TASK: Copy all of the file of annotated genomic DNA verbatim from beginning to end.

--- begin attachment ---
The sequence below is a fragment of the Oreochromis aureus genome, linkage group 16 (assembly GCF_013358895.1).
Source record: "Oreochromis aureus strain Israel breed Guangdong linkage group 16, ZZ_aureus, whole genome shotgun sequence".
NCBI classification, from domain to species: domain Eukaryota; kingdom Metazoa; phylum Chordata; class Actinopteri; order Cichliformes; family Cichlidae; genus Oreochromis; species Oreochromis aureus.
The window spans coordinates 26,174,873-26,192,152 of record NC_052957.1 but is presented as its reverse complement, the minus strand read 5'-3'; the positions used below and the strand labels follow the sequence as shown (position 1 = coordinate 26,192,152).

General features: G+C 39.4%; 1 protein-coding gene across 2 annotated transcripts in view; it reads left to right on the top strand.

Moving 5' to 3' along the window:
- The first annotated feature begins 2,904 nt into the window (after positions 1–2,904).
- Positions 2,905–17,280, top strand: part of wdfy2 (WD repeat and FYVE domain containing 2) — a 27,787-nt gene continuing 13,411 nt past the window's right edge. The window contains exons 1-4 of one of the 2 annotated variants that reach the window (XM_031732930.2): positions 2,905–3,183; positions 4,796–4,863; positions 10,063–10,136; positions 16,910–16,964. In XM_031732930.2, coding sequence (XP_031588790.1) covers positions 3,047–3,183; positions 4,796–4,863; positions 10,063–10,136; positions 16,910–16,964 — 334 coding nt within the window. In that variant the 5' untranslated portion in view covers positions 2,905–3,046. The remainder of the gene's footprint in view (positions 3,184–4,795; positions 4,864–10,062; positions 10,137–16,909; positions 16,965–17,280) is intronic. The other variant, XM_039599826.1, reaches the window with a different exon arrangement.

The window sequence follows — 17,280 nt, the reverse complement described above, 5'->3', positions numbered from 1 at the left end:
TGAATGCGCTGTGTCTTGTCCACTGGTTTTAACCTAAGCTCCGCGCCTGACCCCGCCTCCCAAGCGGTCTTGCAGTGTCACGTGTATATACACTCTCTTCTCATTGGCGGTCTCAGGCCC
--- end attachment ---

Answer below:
The sequence below is a fragment of the Oreochromis aureus genome, linkage group 16 (assembly GCF_013358895.1).
Source record: "Oreochromis aureus strain Israel breed Guangdong linkage group 16, ZZ_aureus, whole genome shotgun sequence".
NCBI classification, from domain to species: domain Eukaryota; kingdom Metazoa; phylum Chordata; class Actinopteri; order Cichliformes; family Cichlidae; genus Oreochromis; species Oreochromis aureus.
The window spans coordinates 26,174,873-26,192,152 of record NC_052957.1 but is presented as its reverse complement, the minus strand read 5'-3'; the positions used below and the strand labels follow the sequence as shown (position 1 = coordinate 26,192,152).

General features: G+C 39.4%; 1 protein-coding gene across 2 annotated transcripts in view; it reads left to right on the top strand.

Moving 5' to 3' along the window:
- The first annotated feature begins 2,904 nt into the window (after positions 1–2,904).
- Positions 2,905–17,280, top strand: part of wdfy2 (WD repeat and FYVE domain containing 2) — a 27,787-nt gene continuing 13,411 nt past the window's right edge. The window contains exons 1-4 of one of the 2 annotated variants that reach the window (XM_031732930.2): positions 2,905–3,183; positions 4,796–4,863; positions 10,063–10,136; positions 16,910–16,964. In XM_031732930.2, coding sequence (XP_031588790.1) covers positions 3,047–3,183; positions 4,796–4,863; positions 10,063–10,136; positions 16,910–16,964 — 334 coding nt within the window. In that variant the 5' untranslated portion in view covers positions 2,905–3,046. The remainder of the gene's footprint in view (positions 3,184–4,795; positions 4,864–10,062; positions 10,137–16,909; positions 16,965–17,280) is intronic. The other variant, XM_039599826.1, reaches the window with a different exon arrangement.

The window sequence follows — 17,280 nt, the reverse complement described above, 5'->3', positions numbered from 1 at the left end:
TGAATGCGCTGTGTCTTGTCCACTGGTTTTAACCTAAGCTCCGCGCCTGACCCCGCCTCCCAAGCGGTCTTGCAGTGTCACGTGTATATACACTCTCTTCTCATTGGCGGTCTCAGGCCC